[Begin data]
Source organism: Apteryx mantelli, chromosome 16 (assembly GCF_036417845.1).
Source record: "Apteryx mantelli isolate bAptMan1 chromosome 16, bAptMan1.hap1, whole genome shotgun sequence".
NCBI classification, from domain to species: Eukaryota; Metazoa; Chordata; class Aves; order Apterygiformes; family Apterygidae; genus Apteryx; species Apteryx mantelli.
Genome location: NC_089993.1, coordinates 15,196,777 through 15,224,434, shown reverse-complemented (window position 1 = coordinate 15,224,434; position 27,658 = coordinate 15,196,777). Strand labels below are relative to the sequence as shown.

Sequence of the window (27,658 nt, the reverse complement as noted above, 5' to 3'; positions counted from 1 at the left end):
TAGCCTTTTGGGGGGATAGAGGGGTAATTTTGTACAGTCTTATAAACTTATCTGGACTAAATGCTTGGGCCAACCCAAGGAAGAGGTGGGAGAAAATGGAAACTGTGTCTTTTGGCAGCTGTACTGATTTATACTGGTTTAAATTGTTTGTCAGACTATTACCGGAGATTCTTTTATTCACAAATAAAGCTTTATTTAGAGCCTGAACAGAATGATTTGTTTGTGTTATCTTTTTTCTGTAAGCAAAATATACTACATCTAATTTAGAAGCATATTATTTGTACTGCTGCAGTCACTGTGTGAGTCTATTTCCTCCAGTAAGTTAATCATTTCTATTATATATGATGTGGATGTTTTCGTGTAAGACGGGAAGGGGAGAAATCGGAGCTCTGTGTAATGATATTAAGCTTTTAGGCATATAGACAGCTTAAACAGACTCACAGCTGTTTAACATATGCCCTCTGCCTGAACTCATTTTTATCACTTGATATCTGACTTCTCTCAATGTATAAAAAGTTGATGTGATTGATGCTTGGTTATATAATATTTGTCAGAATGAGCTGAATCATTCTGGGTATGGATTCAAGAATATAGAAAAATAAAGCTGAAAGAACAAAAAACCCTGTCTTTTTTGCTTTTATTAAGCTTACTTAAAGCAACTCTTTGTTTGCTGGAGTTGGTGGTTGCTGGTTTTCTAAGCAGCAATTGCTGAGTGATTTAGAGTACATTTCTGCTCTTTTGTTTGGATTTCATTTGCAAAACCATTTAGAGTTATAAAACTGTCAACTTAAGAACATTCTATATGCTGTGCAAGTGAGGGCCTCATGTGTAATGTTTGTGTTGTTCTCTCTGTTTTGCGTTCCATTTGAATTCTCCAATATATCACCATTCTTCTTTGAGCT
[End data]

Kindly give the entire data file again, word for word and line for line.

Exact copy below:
Source organism: Apteryx mantelli, chromosome 16 (assembly GCF_036417845.1).
Source record: "Apteryx mantelli isolate bAptMan1 chromosome 16, bAptMan1.hap1, whole genome shotgun sequence".
NCBI classification, from domain to species: Eukaryota; Metazoa; Chordata; class Aves; order Apterygiformes; family Apterygidae; genus Apteryx; species Apteryx mantelli.
Genome location: NC_089993.1, coordinates 15,196,777 through 15,224,434, shown reverse-complemented (window position 1 = coordinate 15,224,434; position 27,658 = coordinate 15,196,777). Strand labels below are relative to the sequence as shown.

Sequence of the window (27,658 nt, the reverse complement as noted above, 5' to 3'; positions counted from 1 at the left end):
TAGCCTTTTGGGGGGATAGAGGGGTAATTTTGTACAGTCTTATAAACTTATCTGGACTAAATGCTTGGGCCAACCCAAGGAAGAGGTGGGAGAAAATGGAAACTGTGTCTTTTGGCAGCTGTACTGATTTATACTGGTTTAAATTGTTTGTCAGACTATTACCGGAGATTCTTTTATTCACAAATAAAGCTTTATTTAGAGCCTGAACAGAATGATTTGTTTGTGTTATCTTTTTTCTGTAAGCAAAATATACTACATCTAATTTAGAAGCATATTATTTGTACTGCTGCAGTCACTGTGTGAGTCTATTTCCTCCAGTAAGTTAATCATTTCTATTATATATGATGTGGATGTTTTCGTGTAAGACGGGAAGGGGAGAAATCGGAGCTCTGTGTAATGATATTAAGCTTTTAGGCATATAGACAGCTTAAACAGACTCACAGCTGTTTAACATATGCCCTCTGCCTGAACTCATTTTTATCACTTGATATCTGACTTCTCTCAATGTATAAAAAGTTGATGTGATTGATGCTTGGTTATATAATATTTGTCAGAATGAGCTGAATCATTCTGGGTATGGATTCAAGAATATAGAAAAATAAAGCTGAAAGAACAAAAAACCCTGTCTTTTTTGCTTTTATTAAGCTTACTTAAAGCAACTCTTTGTTTGCTGGAGTTGGTGGTTGCTGGTTTTCTAAGCAGCAATTGCTGAGTGATTTAGAGTACATTTCTGCTCTTTTGTTTGGATTTCATTTGCAAAACCATTTAGAGTTATAAAACTGTCAACTTAAGAACATTCTATATGCTGTGCAAGTGAGGGCCTCATGTGTAATGTTTGTGTTGTTCTCTCTGTTTTGCGTTCCATTTGAATTCTCCAATATATCACCATTCTTCTTTGAGCT